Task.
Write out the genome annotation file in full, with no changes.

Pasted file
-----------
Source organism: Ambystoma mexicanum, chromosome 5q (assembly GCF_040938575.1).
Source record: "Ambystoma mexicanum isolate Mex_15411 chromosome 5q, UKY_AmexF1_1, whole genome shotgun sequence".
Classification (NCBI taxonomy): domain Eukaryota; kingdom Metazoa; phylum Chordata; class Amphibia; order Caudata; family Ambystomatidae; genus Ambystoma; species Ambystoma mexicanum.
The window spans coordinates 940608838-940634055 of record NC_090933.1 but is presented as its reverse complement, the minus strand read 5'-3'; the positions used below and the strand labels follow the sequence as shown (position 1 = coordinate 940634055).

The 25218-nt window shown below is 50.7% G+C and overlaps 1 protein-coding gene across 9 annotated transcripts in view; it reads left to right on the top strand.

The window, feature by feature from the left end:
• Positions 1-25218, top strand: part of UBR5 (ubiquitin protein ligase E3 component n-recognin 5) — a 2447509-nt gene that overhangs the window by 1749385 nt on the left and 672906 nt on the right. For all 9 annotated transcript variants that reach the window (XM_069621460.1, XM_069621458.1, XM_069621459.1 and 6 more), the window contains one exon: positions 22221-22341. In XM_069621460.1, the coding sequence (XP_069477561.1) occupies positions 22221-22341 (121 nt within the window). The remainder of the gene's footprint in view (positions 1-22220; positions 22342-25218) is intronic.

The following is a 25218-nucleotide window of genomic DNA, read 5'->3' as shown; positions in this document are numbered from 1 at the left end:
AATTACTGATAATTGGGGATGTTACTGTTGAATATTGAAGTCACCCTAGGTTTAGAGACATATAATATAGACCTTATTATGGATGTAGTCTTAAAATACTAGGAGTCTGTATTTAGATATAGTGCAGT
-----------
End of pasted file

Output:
Source organism: Ambystoma mexicanum, chromosome 5q (assembly GCF_040938575.1).
Source record: "Ambystoma mexicanum isolate Mex_15411 chromosome 5q, UKY_AmexF1_1, whole genome shotgun sequence".
Classification (NCBI taxonomy): domain Eukaryota; kingdom Metazoa; phylum Chordata; class Amphibia; order Caudata; family Ambystomatidae; genus Ambystoma; species Ambystoma mexicanum.
The window spans coordinates 940608838-940634055 of record NC_090933.1 but is presented as its reverse complement, the minus strand read 5'-3'; the positions used below and the strand labels follow the sequence as shown (position 1 = coordinate 940634055).

The 25218-nt window shown below is 50.7% G+C and overlaps 1 protein-coding gene across 9 annotated transcripts in view; it reads left to right on the top strand.

The window, feature by feature from the left end:
• Positions 1-25218, top strand: part of UBR5 (ubiquitin protein ligase E3 component n-recognin 5) — a 2447509-nt gene that overhangs the window by 1749385 nt on the left and 672906 nt on the right. For all 9 annotated transcript variants that reach the window (XM_069621460.1, XM_069621458.1, XM_069621459.1 and 6 more), the window contains one exon: positions 22221-22341. In XM_069621460.1, the coding sequence (XP_069477561.1) occupies positions 22221-22341 (121 nt within the window). The remainder of the gene's footprint in view (positions 1-22220; positions 22342-25218) is intronic.

The following is a 25218-nucleotide window of genomic DNA, read 5'->3' as shown; positions in this document are numbered from 1 at the left end:
AATTACTGATAATTGGGGATGTTACTGTTGAATATTGAAGTCACCCTAGGTTTAGAGACATATAATATAGACCTTATTATGGATGTAGTCTTAAAATACTAGGAGTCTGTATTTAGATATAGTGCAGT